Director Stephen Nicolazzo (Merciless Gods) brings together a stunning cast including Zoe Boesen (The Moors), Pip Edwards (Ghosts), Daniel Frederiksen (Matilda: The Musical), Benjamin Rigby (Alien: Covenant) and Katherine Tonkin (Three Little Words) as he makes his MTC mainstage debut with a lavish revival of Mike Leigh’s cult-classic, Abigail’s Party.
Opening at Southbank Theatre, The Sumner on Thursday 22 March, Leigh’s iconic satire of ‘70s British suburbia remains a wonderfully sharp portrait of middle class aspirations forty years on from its original staging.
Stephen Nicolazzo said, ‘Abigail’s Party is a kitsch, grotesque and heart-breaking satire that dissects class and sexuality with a razor sharp blade; it is both a domestic nightmare and a divine farce. Mike Leigh’s ability to bring humanity and humour to the darkest of situations and create characters that are bold, flawed, and hysterically funny is key to the success of a play like Abigail’s Party. It is an audacious classic and I am thrilled to bring it to Melbourne Theatre Company for the very first time. If you love Donna Summer, bad hors d’ouvres, palazzo pants and drunken arguments, Abigail’s Party will satiate with its transgressive portrayal of the pre-Thatcher era.’
You’re invited to the suburban drinks party from hell. Desperate-to-impress Beverly and her staid real estate agent husband Laurence are the hosts. The guests are their neighbours – eager-to-please nurse Angela with her bully-boy husband Tony, and divorcee Susan who’s steering clear of her daughter Abigail’s own party down the road. Over cheese and pineapple sticks, Demis Roussos records and copious amounts of alcohol, we witness one disastrous evening of social awkwardness, outrageous flirting, cringe worthy one-upmanship and hilarious put-downs.
Mike Leigh is one of the world’s most influential dramatists and filmmakers. He has written and directed over 20 stage plays including Babies Grow Old, Abigail’s Party, Ecstasy, Goose-Pimples, Smelling A Rat, Greek Tragedy, It’s A Great Big Shame!, Two Thousand Years and Grief. Most recently he directed the highly praised biographical film of British artist J.M. Turner, Mr. Turner. His first feature film was Bleak Moments, followed by full-length television films Hard Labour, Nuts In May, The Kiss of Death, Who’s Who, Grown-Ups, Home Sweet Home, Meantime and Four Days In July. His other feature films are High Hopes, Life Is Sweet, Naked, Secrets & Lies, Career Girls, Topsy-Turvy, All Or Nothing, Vera Drake, Happy-Go-Lucky and Another Year.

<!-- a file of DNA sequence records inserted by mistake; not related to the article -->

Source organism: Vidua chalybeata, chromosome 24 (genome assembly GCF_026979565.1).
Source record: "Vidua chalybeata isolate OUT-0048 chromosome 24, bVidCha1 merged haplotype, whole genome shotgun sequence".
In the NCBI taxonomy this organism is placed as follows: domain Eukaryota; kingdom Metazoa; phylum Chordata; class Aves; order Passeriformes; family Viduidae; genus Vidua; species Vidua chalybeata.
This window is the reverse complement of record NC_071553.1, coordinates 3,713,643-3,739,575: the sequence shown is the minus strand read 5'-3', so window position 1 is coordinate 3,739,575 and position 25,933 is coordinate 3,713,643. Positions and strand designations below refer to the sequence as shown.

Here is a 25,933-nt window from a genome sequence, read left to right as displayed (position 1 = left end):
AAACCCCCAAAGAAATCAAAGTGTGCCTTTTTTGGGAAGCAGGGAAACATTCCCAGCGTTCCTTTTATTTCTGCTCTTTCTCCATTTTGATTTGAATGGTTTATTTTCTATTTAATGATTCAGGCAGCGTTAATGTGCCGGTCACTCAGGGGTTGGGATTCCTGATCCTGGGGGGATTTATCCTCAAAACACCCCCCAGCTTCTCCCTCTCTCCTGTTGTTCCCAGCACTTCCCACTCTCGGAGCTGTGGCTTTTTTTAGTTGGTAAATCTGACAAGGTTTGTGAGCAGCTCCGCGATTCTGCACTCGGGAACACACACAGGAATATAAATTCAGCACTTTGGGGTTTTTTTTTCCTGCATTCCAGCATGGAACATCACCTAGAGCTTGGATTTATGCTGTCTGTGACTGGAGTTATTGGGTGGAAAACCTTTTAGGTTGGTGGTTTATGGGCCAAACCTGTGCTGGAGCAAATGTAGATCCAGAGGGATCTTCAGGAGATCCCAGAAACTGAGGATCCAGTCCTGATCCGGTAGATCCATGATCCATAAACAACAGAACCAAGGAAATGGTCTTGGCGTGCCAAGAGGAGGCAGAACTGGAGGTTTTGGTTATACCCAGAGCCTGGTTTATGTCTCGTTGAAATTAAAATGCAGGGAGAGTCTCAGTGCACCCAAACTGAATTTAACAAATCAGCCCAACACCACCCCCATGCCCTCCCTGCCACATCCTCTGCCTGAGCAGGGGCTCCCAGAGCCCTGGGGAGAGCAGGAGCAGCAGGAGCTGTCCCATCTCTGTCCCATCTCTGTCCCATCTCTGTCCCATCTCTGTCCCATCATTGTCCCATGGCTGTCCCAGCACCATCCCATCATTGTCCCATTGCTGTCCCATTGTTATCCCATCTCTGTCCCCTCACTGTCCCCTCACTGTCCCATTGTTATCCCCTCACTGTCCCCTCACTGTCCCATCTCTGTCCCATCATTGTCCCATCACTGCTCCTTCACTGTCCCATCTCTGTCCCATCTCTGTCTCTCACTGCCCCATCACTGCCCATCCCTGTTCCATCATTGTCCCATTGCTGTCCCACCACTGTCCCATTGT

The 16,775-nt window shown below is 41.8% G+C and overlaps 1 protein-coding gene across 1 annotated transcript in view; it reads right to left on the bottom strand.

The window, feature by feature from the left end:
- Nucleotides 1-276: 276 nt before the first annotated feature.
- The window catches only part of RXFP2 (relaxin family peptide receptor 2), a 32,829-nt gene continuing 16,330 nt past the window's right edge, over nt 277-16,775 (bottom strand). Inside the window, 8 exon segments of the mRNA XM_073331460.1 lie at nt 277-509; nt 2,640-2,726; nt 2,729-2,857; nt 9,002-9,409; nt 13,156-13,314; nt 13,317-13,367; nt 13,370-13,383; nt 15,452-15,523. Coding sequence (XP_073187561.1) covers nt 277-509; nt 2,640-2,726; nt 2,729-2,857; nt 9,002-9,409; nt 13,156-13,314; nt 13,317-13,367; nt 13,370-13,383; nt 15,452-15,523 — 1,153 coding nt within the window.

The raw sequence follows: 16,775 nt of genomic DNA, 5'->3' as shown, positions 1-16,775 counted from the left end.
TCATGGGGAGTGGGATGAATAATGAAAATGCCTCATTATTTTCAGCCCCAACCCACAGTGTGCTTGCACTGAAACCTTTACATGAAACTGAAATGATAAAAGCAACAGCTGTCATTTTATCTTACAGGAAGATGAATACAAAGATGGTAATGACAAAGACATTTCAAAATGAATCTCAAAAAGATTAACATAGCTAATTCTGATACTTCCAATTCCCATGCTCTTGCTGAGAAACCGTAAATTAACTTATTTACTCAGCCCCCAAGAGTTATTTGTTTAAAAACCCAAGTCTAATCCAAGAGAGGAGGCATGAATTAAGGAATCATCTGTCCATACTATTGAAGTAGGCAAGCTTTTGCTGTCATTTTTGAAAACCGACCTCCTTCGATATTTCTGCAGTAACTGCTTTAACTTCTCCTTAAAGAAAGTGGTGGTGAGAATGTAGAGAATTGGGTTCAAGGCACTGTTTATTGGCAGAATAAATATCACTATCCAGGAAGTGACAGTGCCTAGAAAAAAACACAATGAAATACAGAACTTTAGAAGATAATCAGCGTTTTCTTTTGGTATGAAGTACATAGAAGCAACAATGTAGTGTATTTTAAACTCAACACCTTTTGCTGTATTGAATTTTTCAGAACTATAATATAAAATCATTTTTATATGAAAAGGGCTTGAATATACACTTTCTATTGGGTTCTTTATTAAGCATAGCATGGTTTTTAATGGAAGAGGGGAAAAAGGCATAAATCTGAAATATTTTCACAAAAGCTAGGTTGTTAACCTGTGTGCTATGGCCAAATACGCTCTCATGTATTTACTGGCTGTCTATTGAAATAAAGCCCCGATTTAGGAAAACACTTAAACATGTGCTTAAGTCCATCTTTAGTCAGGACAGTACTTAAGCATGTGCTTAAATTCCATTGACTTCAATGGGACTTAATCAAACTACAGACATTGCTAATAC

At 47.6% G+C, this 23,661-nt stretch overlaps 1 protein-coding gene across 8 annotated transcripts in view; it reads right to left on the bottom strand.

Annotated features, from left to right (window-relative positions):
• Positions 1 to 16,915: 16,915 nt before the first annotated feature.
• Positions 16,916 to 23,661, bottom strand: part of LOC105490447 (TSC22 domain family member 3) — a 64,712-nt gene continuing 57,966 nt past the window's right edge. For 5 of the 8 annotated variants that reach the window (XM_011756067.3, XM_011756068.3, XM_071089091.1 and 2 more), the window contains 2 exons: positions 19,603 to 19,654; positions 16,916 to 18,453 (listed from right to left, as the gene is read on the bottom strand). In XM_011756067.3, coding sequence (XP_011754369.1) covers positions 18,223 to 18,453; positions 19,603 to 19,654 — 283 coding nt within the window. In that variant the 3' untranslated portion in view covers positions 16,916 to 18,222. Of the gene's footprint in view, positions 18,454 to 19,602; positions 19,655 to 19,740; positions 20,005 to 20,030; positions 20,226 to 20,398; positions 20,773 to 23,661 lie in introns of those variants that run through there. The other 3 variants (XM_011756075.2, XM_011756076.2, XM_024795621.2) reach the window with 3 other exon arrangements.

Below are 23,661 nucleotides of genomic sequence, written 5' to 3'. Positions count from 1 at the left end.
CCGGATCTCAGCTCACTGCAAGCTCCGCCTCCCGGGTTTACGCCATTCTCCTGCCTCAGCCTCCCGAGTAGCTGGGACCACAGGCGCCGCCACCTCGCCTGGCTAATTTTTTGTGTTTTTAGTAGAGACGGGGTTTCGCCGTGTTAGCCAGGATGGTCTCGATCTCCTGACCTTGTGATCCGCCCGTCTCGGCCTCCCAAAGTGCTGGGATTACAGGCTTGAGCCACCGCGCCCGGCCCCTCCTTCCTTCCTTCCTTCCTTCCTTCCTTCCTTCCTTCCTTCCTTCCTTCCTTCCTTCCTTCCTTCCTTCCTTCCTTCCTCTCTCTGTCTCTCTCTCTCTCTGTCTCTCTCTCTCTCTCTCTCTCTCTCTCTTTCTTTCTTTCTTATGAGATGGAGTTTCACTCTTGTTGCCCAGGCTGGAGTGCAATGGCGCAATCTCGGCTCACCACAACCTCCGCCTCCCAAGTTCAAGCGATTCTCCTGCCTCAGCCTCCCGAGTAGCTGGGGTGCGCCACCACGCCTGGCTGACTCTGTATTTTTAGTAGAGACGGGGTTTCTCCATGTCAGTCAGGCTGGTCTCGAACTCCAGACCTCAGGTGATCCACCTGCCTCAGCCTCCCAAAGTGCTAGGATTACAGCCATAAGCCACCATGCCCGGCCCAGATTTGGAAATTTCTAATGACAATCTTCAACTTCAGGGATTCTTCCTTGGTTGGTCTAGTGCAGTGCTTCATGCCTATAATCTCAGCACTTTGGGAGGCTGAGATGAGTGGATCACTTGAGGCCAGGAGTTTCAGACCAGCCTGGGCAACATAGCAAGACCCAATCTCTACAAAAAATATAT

Stephen Nicolazzo is a Melbourne-based theatre director and the Artistic Director of Little Ones Theatre. His acclaimed work for Little Ones Theatre includes Merciless Gods, Dracula (with Theatre Works), Dangerous Liaisons (for MTC NEON, Darwin festival and Brisbane Powerhouse), The House of Yes (with Theatre Works), Salome (with Malthouse Theatre), Special Victim (Adelaide Cabaret Festival), and Psycho Beach Party (with Tamarama Rock Surfers/Theatre Works/Midsumma Festival/Brisbane Festival). Stephen’s other directing credits include Meme Girls (Malthouse Theatre), sex.violence.blood.gore (MKA), Negative Energy Inc (Theatre Works/Midsumma Festival), Women of Troy (Cellblock Theatre), Suddenly Last Summer (Cellblock Theatre), and Home Economics (The Store Room). He has been nominated for two Green Room Awards for Best Direction. He studied at the University of Melbourne (Creative Arts, 2008) and NIDA (Directing, 2010).
Please Note: There has been a casting change since the 2018 Season Launch and the role of Beverly will now be played by Pip Edwards.
Cast Zoe Boesen, Pip Edwards, Daniel Frederiksen, Benjamin Rigby, Katherine Tonkin
Director Stephen Nicolazzo
Set Designer Anna Cordingley
Costume Designer Eugyeene Teh
Lighting Designer Katie Sfetkidis
Composer & Sound Designer Daniel Nixon
Voice & Dialect Coach Geraldine Cook-Dafner
17 March – 21 April
Thursday 22 March
Southbank Theatre, The Sumner
03 8688 0800
‘A night of continuous guilty pleasure.’
‘Brilliant, awful, vintage Leigh – a party to gatecrash.’ The Guardian
Published on 7 February 2018